Brexit scrabble

Why Brexit doesn’t mean Brexit

Published: 1 July 2019

Professor Feargal Cochrane (University of Kent) outlines how Brexit itself has transformed in a way that is likely to jeopardise the future of the devolved institutions in Northern Ireland, the Good Friday Agreement and the peace process more broadly. 

Whether you are a Leaver or a Remainer, Brexit is the most divisive political issue in the UK in living memory. In Britain, it has ended the political careers of two Prime Ministers since 2016 and defined their legacies as tenures of abject failure. More urgently, it is shaping the terms for the appointment of the next incumbent of Downing Street and doing so in a way that saw most of the  candidates trying to out-Brexit one another in an effort to ingratiate themselves with the party membership who will appoint the next leader and Prime Minister. As a consequence of this process –and against the backdrop of failure to construct a viable policy to leave the EU, Brexit itself has transformed in a way that is likely to jeopardise the future of the devolved institutions in Northern Ireland, the Good Friday Agreement and the peace process more broadly. 

Former Prime Minister Theresa May famously declared that ‘Brexit means Brexit’. This empty phrase is even more vacuous now than when it was first uttered. Essentially Brexit has been dominated by an internal negotiation within the Conservative Party not an external one with the European Union. This has been vividly illustrated in the Tory leadership election. Here Brexit has been morphed to the point where ‘No Deal’ is defined, not as a failure to find a political settlement with the EU, but as the purest form of Brexit. Leaving the EU on 31 October –‘with or without a deal’ - is now being defined as the ultimate exercise of national self-determination; a ‘clean Brexit’ where the UK will finally ‘take back control’ of its laws and borders from the EU. While most of the contenders for the Tory leadership made clear that they want a deal with the EU, their insistence of the acceptability of a No Deal outcome represented a political virility test for the majority of the candidates, especially Boris Johnson

Viewed from Ireland, this is all very destabilising and disturbing. A no deal outcome will necessitate a hard border between Northern Ireland and the Republic which is likely to cause public disorder and economic chaos. This is not scare-mongering from ‘Remoaners’, but the view of the outgoing Chief Constable of the Police Service of Northern Ireland, George Hamilton, and leading business organisations such as the CBIRetail Northern Ireland, the Ulster Farmers Union and a litany of other stakeholders, including the Head of the Northern Ireland Civil Service David Sterling. Sterlinghas written an open letter to the political parties in Northern Ireland pointing out that a No Deal scenario would be immensely problematic and produce problems that were beyond the scope of the Secretary of State’s remit, requiring a return to direct rule in the province. 

None of these issues are currently being taken seriously during the Tory leadership contest. Rory Stewart was an honourable exception.  The two remaining contenders, Boris Johnson and Jeremy Hunt, brush off the calamitous impacts that leaving without a deal would have on Northern Ireland. They are complicit in a fantasy they know is shared by the electorate within the Conservative Party – namely that an alternative deal (with the Irish backstop removed) can be negotiated with the EU before 31 October 2019.  They persist in the collective fallacy that the EU is prepared to renegotiate the Withdrawal Agreement and remove the backstop. The EU has said repeatedly that they will not do so and the Irish government has also said that it will not accept this. The belief that this is just the EU playing hardball in negotiations that can be turned over by Boris Johnson ‘knocking some plaster off the ceiling’ in Brussels, is indicative of a fundamental misunderstanding of the EU and an unwillingness to admit publicly that the price for a deal with the EU is the Irish backstop.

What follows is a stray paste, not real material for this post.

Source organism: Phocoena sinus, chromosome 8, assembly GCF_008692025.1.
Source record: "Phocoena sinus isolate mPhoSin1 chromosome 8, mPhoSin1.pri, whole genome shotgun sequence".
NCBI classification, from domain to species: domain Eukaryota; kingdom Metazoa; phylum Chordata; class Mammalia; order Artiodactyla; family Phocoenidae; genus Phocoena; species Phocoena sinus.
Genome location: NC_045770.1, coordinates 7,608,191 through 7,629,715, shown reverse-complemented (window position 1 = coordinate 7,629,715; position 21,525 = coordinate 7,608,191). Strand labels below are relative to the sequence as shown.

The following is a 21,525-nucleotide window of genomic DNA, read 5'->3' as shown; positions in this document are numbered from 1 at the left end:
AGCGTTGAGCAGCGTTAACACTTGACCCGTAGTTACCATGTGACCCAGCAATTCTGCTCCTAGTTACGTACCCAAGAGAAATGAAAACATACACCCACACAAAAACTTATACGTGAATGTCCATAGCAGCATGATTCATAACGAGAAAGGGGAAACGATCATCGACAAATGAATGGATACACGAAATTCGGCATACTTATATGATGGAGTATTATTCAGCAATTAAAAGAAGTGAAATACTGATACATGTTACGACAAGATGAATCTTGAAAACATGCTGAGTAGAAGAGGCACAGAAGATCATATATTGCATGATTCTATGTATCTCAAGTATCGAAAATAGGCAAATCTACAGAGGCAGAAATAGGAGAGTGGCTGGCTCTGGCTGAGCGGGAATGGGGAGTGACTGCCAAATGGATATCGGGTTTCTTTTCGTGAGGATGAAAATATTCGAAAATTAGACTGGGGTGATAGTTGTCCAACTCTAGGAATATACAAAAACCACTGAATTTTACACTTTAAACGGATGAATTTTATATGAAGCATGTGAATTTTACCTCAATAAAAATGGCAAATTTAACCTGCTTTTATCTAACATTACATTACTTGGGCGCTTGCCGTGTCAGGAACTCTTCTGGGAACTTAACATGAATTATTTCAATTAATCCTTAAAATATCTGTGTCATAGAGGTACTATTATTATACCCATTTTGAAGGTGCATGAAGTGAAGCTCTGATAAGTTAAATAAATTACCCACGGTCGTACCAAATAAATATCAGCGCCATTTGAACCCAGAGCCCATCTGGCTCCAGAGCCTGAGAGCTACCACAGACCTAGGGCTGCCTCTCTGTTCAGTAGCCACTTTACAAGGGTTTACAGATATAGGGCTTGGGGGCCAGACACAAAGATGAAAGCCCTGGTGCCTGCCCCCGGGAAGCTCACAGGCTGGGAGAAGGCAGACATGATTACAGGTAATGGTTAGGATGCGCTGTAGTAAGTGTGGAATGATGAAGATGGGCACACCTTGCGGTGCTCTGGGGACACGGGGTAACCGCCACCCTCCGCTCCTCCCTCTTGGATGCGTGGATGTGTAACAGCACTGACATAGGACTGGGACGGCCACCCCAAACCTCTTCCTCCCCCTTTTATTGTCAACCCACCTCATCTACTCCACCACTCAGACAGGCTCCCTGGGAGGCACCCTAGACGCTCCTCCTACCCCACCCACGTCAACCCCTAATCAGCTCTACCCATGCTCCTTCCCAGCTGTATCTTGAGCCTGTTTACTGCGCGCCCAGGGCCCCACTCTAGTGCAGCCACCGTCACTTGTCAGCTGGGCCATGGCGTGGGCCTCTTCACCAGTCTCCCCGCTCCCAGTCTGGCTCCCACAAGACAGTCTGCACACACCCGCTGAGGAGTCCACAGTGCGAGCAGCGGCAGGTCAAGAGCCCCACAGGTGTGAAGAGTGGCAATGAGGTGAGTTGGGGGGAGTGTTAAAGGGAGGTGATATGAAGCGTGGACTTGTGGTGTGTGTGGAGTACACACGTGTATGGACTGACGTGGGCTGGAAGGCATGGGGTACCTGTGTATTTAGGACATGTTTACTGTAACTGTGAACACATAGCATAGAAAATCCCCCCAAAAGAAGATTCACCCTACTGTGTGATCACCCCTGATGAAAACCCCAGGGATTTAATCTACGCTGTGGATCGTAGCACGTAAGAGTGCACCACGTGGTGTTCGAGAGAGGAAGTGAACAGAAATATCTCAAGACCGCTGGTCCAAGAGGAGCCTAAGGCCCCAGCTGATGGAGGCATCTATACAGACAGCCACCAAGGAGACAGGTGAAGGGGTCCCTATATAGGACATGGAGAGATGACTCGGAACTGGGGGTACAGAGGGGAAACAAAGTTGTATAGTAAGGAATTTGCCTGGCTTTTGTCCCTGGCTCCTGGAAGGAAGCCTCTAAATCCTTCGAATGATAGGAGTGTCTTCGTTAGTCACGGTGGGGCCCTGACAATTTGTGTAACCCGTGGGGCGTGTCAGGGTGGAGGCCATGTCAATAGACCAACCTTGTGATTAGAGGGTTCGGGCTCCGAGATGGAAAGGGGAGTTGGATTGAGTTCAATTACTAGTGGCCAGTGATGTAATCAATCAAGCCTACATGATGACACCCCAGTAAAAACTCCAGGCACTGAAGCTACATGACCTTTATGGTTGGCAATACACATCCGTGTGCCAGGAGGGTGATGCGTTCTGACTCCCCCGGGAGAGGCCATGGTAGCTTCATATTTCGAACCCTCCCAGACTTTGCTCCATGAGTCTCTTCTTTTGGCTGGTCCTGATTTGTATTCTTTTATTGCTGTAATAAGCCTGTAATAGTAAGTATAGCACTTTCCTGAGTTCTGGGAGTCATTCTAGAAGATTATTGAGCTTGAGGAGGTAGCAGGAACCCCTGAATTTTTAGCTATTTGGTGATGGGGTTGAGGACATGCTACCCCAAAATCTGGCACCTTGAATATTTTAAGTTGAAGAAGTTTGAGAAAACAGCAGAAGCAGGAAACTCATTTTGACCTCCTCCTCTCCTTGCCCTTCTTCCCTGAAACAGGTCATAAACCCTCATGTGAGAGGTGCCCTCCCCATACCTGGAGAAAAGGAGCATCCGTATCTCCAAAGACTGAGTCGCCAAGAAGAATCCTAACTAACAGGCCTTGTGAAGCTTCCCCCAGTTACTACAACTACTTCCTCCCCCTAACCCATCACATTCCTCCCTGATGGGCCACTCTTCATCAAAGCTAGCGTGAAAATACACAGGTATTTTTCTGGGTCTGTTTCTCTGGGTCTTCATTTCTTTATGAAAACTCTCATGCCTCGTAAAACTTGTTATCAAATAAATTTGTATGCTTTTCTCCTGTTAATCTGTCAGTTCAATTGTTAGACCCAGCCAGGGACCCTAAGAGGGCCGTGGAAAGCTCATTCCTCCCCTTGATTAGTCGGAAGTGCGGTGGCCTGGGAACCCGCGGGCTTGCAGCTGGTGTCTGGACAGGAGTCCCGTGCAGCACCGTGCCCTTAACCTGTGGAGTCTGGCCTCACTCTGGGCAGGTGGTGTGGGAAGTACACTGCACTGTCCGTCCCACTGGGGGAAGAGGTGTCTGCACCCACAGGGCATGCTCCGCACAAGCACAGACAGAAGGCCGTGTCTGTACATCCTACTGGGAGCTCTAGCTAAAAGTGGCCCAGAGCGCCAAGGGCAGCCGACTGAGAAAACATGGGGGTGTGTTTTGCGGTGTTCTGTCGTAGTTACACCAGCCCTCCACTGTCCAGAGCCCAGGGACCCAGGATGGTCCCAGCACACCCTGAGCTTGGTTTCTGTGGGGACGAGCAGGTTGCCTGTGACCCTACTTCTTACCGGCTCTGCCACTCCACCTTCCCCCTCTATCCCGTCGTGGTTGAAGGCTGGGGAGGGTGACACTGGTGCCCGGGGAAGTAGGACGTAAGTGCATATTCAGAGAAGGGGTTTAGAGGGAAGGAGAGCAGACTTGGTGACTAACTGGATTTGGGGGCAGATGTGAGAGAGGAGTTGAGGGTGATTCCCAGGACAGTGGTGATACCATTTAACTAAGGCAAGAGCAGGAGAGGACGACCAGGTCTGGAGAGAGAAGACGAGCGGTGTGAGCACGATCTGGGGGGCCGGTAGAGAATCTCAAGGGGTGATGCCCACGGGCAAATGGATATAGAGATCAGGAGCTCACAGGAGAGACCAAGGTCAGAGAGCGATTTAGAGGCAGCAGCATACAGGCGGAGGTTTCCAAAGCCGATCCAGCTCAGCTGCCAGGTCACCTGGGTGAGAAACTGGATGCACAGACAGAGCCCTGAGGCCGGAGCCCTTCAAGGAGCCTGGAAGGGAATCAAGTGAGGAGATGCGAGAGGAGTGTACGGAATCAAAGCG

All of this is hugely destabilising for political agreement in Northern Ireland which now holds the world record for a parliament that remains suspended. Two years and counting and it is very difficult to envisage the two main parties, Sinn Fein and the Democratic Unionist Party, signing up to a programme for government, when they hold such diametrically opposed view over Brexit and its effect on the political, economic and cultural fabric of the region.   

Much depends on the type of Brexit we end up with. A deal with the EU that incorporates the Irish backstop, with a long transition period and no need for a physical infrastructure at the Irish border, is likely to minimise disruption. A hard Brexit, with no deal, no transition and continued polarisation between the political parties, is likely to have more radical consequences – up to and including a return to high visibility public order policing, civil disobedience and devolved institutions that remain in suspended animation. 


Feargal Cochrane is Professor of International Conflict Analysis in the School of Politics and International Relations at the University of Kent and Vice Chair of the Political Studies Association (PSA) in the UK. His forthcoming book, Brexit and Northern Ireland – Breaking Peace will be published by Manchester University Press at the end of the year. 

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